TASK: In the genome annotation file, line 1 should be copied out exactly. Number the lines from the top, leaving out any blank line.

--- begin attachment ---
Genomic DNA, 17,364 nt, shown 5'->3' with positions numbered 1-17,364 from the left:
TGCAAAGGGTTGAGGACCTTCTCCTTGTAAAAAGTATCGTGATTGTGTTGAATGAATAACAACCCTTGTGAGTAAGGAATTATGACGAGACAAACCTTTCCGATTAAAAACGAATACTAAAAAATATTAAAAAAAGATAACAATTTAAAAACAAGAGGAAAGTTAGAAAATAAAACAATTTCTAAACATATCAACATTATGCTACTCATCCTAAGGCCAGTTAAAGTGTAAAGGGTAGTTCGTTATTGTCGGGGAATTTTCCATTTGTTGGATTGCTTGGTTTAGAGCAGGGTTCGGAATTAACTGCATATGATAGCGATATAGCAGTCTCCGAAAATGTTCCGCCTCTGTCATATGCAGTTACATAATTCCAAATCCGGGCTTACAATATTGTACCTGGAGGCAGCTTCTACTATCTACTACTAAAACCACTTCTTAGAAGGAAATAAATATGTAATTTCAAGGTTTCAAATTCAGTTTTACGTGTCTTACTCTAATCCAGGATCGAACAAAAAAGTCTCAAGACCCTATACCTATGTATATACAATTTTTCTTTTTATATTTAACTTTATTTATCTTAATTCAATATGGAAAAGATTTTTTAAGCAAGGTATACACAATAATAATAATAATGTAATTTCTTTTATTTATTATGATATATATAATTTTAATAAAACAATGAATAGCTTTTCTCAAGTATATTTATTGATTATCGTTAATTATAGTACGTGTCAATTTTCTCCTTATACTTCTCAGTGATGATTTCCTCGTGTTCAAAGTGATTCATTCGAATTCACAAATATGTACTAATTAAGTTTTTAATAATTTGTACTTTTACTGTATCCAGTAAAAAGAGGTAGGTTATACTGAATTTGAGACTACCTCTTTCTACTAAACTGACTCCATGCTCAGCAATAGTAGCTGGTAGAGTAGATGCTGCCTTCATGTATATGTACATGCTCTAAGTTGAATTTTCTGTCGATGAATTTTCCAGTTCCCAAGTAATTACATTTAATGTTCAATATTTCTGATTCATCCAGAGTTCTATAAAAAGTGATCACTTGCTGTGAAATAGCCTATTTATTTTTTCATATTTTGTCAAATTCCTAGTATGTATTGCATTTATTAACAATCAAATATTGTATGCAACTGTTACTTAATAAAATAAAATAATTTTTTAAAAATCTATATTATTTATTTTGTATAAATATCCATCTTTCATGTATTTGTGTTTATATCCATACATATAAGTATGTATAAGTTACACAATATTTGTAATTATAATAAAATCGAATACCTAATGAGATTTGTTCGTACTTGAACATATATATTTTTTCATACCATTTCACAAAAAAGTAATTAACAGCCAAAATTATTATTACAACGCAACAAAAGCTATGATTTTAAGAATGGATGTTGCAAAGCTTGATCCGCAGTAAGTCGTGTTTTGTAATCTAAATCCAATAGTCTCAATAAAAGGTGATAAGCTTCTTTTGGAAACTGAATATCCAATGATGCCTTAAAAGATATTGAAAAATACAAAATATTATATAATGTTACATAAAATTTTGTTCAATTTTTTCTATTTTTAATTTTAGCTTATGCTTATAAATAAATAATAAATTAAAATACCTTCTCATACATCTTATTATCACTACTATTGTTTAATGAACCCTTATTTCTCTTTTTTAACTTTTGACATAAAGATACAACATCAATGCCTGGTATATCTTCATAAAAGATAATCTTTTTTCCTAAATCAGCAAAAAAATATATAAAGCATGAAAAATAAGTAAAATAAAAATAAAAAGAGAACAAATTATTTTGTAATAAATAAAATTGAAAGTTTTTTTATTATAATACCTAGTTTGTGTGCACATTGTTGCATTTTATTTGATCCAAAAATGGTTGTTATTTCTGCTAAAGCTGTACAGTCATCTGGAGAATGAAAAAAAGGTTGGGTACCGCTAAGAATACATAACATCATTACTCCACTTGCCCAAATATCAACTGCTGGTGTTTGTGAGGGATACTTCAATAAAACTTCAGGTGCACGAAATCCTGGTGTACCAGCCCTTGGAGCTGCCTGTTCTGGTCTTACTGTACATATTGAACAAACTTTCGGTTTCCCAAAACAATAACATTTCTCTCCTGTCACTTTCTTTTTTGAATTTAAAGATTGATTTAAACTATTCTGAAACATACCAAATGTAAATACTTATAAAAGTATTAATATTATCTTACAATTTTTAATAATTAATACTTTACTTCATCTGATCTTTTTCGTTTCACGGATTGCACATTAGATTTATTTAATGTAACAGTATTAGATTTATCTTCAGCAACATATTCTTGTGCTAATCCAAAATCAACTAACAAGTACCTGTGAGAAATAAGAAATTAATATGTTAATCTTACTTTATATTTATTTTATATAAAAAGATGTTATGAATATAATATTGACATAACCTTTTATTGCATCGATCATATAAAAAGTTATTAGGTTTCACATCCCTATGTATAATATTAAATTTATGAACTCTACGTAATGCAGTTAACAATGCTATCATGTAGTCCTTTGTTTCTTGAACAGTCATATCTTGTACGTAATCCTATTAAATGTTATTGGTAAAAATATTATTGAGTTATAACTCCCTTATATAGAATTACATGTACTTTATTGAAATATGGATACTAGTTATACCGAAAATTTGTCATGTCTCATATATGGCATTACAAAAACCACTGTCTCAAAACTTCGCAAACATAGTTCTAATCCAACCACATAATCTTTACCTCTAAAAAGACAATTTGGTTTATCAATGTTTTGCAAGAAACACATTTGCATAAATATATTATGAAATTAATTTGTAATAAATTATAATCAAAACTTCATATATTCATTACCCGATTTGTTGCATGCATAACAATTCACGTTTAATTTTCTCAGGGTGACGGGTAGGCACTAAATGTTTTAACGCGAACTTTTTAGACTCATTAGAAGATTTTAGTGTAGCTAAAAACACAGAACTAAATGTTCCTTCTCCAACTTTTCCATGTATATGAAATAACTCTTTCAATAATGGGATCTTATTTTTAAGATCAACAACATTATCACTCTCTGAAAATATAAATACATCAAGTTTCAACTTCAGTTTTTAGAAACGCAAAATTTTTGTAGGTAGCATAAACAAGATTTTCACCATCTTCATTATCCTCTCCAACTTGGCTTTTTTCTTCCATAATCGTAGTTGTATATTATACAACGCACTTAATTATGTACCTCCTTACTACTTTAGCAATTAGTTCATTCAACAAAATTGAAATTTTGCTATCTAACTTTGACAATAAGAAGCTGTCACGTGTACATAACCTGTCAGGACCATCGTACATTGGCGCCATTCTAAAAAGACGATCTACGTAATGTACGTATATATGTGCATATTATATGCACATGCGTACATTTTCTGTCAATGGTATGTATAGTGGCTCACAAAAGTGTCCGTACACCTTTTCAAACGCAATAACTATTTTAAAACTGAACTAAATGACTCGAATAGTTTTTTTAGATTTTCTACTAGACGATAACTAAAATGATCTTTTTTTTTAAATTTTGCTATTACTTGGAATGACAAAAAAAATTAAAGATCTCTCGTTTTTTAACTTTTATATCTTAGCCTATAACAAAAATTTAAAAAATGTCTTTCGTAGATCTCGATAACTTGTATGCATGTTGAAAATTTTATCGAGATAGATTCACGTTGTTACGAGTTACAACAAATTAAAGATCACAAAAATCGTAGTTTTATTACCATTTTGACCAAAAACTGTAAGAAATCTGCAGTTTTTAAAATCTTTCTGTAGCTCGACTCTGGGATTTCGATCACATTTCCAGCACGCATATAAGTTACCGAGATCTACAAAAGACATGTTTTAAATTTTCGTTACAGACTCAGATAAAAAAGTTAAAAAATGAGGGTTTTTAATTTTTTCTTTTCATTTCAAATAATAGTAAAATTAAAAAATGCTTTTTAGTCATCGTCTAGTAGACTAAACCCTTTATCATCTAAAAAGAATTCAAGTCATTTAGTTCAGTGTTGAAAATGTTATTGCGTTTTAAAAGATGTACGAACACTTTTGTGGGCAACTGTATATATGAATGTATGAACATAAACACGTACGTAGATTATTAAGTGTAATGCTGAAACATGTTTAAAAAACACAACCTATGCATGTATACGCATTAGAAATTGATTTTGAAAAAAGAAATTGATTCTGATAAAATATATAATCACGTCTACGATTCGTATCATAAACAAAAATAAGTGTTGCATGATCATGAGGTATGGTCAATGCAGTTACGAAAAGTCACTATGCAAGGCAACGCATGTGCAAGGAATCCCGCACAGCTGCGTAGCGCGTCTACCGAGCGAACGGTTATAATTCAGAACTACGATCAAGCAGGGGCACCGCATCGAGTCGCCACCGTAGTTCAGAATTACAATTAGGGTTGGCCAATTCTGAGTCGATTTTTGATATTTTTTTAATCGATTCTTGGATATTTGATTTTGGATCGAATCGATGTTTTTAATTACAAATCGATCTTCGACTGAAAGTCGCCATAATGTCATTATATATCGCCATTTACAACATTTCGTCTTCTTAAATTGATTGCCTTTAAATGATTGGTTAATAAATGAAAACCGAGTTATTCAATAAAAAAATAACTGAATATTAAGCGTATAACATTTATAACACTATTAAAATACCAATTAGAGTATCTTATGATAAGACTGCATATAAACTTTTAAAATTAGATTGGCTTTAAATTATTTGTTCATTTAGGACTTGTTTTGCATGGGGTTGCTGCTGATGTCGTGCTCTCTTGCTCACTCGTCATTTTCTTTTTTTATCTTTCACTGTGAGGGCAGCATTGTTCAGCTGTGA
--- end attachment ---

Genomic DNA, 17,364 nt, shown 5'->3' with positions numbered 1-17,364 from the left: